#1 — The Mote and Beam — Luke 6:37-43

Some later translations have “speck and plank” as found in the NKJV. Just after naming his Apostles in Luke 6:14,15 a large crowd gathered around him in a level place and he began to speak to them. While speaking to them he told the parable of the Mote and Beam.

Luke 6:37-43
37 “Judge not, and you shall not be judged. Condemn not, and you shall not be condemned. Forgive, and you will be forgiven. 
38 Give, and it will be given to you: good measure, pressed down, shaken together, and running over will be put into your bosom. For with the same measure that you use, it will be measured back to you.” 39 And He spoke a parable to them: “Can the blind lead the blind? Will they not both fall into the ditch? 40 A disciple is not above his teacher, but everyone who is perfectly trained will be like his teacher. 41 And why do you look at the speck in your brother’s eye, but do not perceive the plank in your own eye? 42 Or how can you say to your brother, ‘Brother, let me remove the speck that is in your eye,’ when you yourself do not see the plank that is in your own eye? Hypocrite! First remove the plank from your own eye, and then you will see clearly to remove the speck that is in your brother’s eye.

There is some evidence that the proverb of the Mote and Beam was familiar to both Arabs and Jews at this time. Yet Jesus embellishes it with extra admonitions for the attitude and type of life that his own disciples should have. We generally have considered it as a lesson on humility and self examination before correcting or condemning others. But, lets go through the passage verse by verse.

Verse 37 – This verse deals with interaction between individuals. However, it also applies to an individual’s action toward a group. Each of the separate phrases deal with action and reaction and caution one concerning the initial action. The reaction is by either the individual/group receiving the initial action (condemnation), or ultimately by God! The first phrase brings up the question of; what can be judged by man? For more information on judging, go here: JUDGE as used in the New Testament There are 5 Greek words, plus one root word, that are translated as Judge in our New Testament. They range in strength from a simple decision, to a final judgment by God himself.

Accusations against others are often an attempt to lower the position of another person/group so that oneself can be deemed higher. If the attitude of superiority is strong, the accuser may actually want the person or group punished or annihilated. Such actions can indicate a spirit of revenge or jealousy, or at least a lack of mercy. However, this should all be balanced with an understanding of how we should deal with known, proven, enemies of God.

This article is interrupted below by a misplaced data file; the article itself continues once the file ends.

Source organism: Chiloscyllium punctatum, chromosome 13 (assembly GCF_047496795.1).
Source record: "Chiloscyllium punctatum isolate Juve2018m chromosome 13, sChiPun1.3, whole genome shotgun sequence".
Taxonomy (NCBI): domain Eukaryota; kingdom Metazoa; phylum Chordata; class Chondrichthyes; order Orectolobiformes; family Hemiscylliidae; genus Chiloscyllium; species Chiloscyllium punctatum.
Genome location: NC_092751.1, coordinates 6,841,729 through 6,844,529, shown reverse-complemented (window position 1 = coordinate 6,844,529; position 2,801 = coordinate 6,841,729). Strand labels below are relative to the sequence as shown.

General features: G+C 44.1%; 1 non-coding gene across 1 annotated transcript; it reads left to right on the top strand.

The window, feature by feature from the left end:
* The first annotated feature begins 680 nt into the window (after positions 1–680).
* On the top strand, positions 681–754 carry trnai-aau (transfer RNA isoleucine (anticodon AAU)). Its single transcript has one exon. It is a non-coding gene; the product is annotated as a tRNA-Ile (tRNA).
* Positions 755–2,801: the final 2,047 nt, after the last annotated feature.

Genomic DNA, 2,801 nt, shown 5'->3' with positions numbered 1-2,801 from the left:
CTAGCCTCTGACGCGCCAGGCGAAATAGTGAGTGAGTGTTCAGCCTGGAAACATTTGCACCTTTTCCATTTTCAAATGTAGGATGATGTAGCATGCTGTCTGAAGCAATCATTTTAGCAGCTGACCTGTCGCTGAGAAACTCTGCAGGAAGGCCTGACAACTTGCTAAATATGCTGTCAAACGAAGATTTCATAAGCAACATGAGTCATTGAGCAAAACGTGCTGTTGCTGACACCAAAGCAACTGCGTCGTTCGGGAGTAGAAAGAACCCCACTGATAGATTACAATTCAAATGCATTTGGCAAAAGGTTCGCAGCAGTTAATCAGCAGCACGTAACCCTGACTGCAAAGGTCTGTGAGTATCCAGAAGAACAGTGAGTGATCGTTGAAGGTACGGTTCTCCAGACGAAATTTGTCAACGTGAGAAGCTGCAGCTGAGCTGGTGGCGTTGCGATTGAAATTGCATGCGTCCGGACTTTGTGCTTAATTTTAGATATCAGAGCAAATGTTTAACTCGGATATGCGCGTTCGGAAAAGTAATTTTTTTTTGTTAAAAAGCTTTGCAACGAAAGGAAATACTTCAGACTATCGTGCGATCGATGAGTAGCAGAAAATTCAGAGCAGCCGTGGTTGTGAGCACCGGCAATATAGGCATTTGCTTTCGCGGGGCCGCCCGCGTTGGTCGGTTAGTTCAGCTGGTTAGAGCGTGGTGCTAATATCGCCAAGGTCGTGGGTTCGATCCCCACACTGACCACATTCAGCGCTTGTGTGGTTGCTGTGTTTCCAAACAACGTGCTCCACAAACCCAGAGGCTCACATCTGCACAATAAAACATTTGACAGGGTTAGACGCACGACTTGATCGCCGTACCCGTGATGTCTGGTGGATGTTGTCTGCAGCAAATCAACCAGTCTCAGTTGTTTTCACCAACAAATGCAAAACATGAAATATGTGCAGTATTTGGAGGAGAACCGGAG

Verse 38 – These are the attitudes that Christ’s disciples should have; generosity, humility, fairness, forgiveness, and loving kindness. If one has these attributes he will be greatly rewarded! One earth, we must find a way to live in some measure of unity and peace or we will devolve into envy, strife, and wars. This is also true in congregations. If Christians don’t have “the Mind of Christ,” they too will devolve into chaos and splits.  Rom 1:28-31, 1Tim 6:3-5 1Cor 1:12,13

Verse 39 – This was a known general proverb that Christ used here. If there were Pharisees within the large crowd, Christ could have been aiming this condemnation at them. The Pharisees were often the target of his rebukes because they were very much filled with their own self-righteousness. They could not see the true Messiah standing right in front of them! They considered themselves great teachers of The Law, yet Christ was saying that one can not teach to others what he does not understand. John 9:35-41. This was very much true of the Pharisees because they didn’t accept the Truth. John 14:6 (Jesus IS the Truth.)

Verse 40 –  The Bible use of perfect is equivalent of our word complete. We have studied in recent lessons the true meaning of perfect/complete. A little knowledge can sometimes cause one to believe that he has more knowledge or ability that he actually has. You may have seen this in a work situation where a trainee gets ahead of himself and tries to correct or instruct others before he fully understands his own job.

Verse 41 –  Humans have inclination to reprove and correct others while not seeing our own faults. We are visual creatures – we observe events and actions caused by others that happen before us. We then judge how these events and actions should be corrected, often not considering our own actions. Such was the case when Nathan came before David and told him of his sin with Bathsheba2Sam 12:1-14

Verse 42let me remove the speck that is in your eye…  Hypocrite!” Luke 13:15

Greek Strong’s #5273 ὑποκριτής from <G5271> (hupokrinomai); an actor under an assumed character (stage-player), i.e. (figurative) a dissembler (“hypocrite”) :- hypocrite.

The hypocrite is one who professes to be what he is not. Neither the Pharisees, nor his own disciples were immune from this. We today, still have the same problem with us.

Verse 43Bad fruit is considered unfit for use. Matt 7:20 A tree that continually produces bad fruit should be considered a bad tree. Is that judging? Can we know a bad tree? Can a disciple call it a bad tree? What will happen to a bad tree? Matt 7:17-19 (Understand the context/setting of the first century.) John 7:24, Rom 14:10, Matt 7:6, Luke 9:5, Acts 13:51

The Mote and Beam  1619 painting by Domenico Fetti

Brent E. Hughes